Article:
Plus, what you can do to correct it.

By Caroline Biggs
February 06, 2020

If you've ever dealt with a dry scalp or itchy skin, hard water might be to blame. "Hard water forms when ground water comes in contact with naturally occurring minerals such as limestone and gypsum," says Chia Kung, Director of Global Project Management at Culligan International. "Over a period of time calcium and magnesium leaches into the water creating what we refer to as hard water. According to the United States Geological Survey, hard water exists in approximately 85% of the water in the country."

Getty / JGI / Jamie Grill

This means that no matter what kind of shampoo, conditioner, or moisturizer you're using, if your water is hard, you're probably going to have problems down the line. "Over time, hard water can damage hair and skin," Kung says. "Hair can become dull, brittle, and frizzy. Skin becomes dry and irritable, and can even be more prone to rashes." Unsure about the state of your own water? We asked Kung for advice on how to determine where your home's water stands on the hardness scale. Ahead, his best tips for recalibrating off-kilter levels.

Related: How to Remove Hard Water Stains

Learn the common signs that your home has hard water.

One surefire way to know if your water is too hard? Finding spots and residue on items you've washed at home. "If you have hard water, you may notice a film of residue on your dishes, shower, or clothing," Kung says. "As a result, your hair and skin may feel more dry and brittle. This could also shorten the lifespan of items in the laundry, such as clothes and towels, too."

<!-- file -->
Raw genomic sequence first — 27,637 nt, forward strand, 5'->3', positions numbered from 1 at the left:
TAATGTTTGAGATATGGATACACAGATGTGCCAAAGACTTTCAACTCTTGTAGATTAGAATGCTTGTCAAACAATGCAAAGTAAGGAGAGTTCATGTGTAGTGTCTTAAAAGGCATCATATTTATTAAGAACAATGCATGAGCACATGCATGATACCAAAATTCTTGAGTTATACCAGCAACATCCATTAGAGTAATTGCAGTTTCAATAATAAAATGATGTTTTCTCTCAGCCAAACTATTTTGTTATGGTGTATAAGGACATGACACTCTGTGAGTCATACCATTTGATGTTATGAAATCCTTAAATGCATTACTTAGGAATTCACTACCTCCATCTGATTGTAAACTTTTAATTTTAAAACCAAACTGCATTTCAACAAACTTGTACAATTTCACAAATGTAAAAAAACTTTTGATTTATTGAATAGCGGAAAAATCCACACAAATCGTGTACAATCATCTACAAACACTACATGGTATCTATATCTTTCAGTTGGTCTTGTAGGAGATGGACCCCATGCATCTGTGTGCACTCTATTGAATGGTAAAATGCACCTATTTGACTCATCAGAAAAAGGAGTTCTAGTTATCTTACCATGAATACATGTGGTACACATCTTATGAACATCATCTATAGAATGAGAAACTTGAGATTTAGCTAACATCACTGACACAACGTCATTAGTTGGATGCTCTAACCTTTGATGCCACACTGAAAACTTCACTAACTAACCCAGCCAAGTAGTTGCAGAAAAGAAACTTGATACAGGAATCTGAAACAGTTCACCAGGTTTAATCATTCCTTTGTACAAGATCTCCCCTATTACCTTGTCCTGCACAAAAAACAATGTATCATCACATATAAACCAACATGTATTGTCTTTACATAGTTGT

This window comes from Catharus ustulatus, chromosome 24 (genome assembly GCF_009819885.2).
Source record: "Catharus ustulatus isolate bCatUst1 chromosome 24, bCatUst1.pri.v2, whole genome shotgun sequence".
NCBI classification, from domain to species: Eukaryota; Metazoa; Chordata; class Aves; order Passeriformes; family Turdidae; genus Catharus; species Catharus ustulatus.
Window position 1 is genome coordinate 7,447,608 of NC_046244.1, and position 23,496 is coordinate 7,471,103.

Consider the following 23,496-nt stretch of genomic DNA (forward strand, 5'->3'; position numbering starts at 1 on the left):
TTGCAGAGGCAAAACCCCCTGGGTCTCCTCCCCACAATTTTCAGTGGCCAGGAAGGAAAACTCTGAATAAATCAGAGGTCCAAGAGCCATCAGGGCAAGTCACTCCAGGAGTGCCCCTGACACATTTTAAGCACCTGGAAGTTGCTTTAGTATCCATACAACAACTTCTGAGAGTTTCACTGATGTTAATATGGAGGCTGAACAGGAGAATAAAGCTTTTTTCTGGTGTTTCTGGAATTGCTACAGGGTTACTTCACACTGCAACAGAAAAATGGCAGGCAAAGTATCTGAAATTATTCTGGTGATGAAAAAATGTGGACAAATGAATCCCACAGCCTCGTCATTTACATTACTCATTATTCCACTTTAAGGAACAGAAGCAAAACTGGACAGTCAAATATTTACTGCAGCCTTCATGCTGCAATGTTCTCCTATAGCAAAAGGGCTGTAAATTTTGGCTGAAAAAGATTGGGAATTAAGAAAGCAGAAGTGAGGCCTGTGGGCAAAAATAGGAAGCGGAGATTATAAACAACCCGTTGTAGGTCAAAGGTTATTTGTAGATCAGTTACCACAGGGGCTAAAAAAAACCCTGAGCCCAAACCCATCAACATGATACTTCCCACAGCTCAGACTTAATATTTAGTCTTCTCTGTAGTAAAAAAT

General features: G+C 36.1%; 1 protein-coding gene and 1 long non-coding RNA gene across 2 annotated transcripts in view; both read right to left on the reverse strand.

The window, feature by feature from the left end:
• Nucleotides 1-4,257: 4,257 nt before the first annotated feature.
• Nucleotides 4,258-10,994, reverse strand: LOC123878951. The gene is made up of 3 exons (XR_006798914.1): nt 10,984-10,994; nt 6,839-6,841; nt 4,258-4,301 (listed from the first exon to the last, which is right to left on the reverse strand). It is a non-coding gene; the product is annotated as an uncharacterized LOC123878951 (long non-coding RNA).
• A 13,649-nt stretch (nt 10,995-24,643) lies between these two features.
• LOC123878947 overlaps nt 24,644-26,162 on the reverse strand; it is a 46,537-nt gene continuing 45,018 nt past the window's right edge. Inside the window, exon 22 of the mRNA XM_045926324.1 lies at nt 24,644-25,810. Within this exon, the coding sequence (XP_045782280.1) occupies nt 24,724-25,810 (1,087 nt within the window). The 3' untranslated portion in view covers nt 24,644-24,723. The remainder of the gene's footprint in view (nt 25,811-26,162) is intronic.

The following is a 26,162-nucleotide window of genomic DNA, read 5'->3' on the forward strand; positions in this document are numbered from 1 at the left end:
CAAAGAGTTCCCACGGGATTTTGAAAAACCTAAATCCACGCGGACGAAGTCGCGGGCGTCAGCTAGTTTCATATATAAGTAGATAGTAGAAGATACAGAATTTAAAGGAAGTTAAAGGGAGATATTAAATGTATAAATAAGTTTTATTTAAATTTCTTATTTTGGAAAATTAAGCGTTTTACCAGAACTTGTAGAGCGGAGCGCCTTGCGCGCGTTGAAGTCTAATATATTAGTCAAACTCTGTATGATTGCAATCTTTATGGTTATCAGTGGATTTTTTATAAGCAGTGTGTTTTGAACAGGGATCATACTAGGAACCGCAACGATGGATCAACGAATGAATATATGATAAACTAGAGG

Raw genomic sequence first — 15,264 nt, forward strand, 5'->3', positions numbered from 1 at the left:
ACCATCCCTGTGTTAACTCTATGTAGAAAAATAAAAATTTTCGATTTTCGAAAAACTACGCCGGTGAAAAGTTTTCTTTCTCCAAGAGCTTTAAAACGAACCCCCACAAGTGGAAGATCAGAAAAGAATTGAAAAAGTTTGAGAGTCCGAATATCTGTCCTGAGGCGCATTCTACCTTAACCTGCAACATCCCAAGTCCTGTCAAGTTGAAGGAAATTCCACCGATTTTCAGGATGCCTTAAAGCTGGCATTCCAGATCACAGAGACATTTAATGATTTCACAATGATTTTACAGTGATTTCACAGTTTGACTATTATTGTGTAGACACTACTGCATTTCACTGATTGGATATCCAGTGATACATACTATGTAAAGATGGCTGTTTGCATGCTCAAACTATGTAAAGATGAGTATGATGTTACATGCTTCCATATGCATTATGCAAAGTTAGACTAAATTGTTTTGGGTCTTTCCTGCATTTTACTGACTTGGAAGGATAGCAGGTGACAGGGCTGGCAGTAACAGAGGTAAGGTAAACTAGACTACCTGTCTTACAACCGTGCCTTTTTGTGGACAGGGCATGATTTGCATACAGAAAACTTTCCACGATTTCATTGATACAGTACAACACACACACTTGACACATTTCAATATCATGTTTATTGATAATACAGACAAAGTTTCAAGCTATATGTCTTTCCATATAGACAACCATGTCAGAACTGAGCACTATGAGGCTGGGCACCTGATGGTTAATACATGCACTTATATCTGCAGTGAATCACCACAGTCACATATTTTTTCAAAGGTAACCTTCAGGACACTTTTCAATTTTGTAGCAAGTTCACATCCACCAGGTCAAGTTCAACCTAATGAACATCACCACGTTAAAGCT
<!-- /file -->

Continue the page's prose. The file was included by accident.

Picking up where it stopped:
Pay attention to how your appliances are running.

In addition to water stains, if your water is too hard, you're likely to discover particles inside your home's water-dependent appliances, as well. "Hard water can lead to clogged pipes, scaling, and staining on surfaces such as shower doors and water fixtures," Kung says. "It can also decrease the efficiency and lifespan of water-using appliances, including dishwashers, washing machines, and water heaters. If deposits build up, it can greatly damage their performance—which will increase your heating costs while the efficiency of your appliance plummets."

Have your water tested.

To determine if you have hard water in your home, have your water tested, Kung advises: "A local Culligan Water Expert can conduct a free in-home water test." If you prefer to test your water without the help of a professional, water hardness test kits are widely available for purchase, so you can regularly test the hardness (or softness) of your home's water supply on your own.

Add water softener accordingly.

If you discover your home has hard water, don't worry—Kung says softening it is easy and beneficial for a lot of reasons. "Water softeners come in a variety of options to fit your home and budget," he explains. "Water softening technology removes hardness from your water utilizing the process of ion exchange. Unlike hard water, soft water is free of the minerals that can damage your home and your body. In other words, it is gentler on both your body and home." So, whether you call a professional to install a state-of-the-art system or simply invest in a freestanding style, ensuring you have soft water at home can positively impact many aspects of your health and home life.

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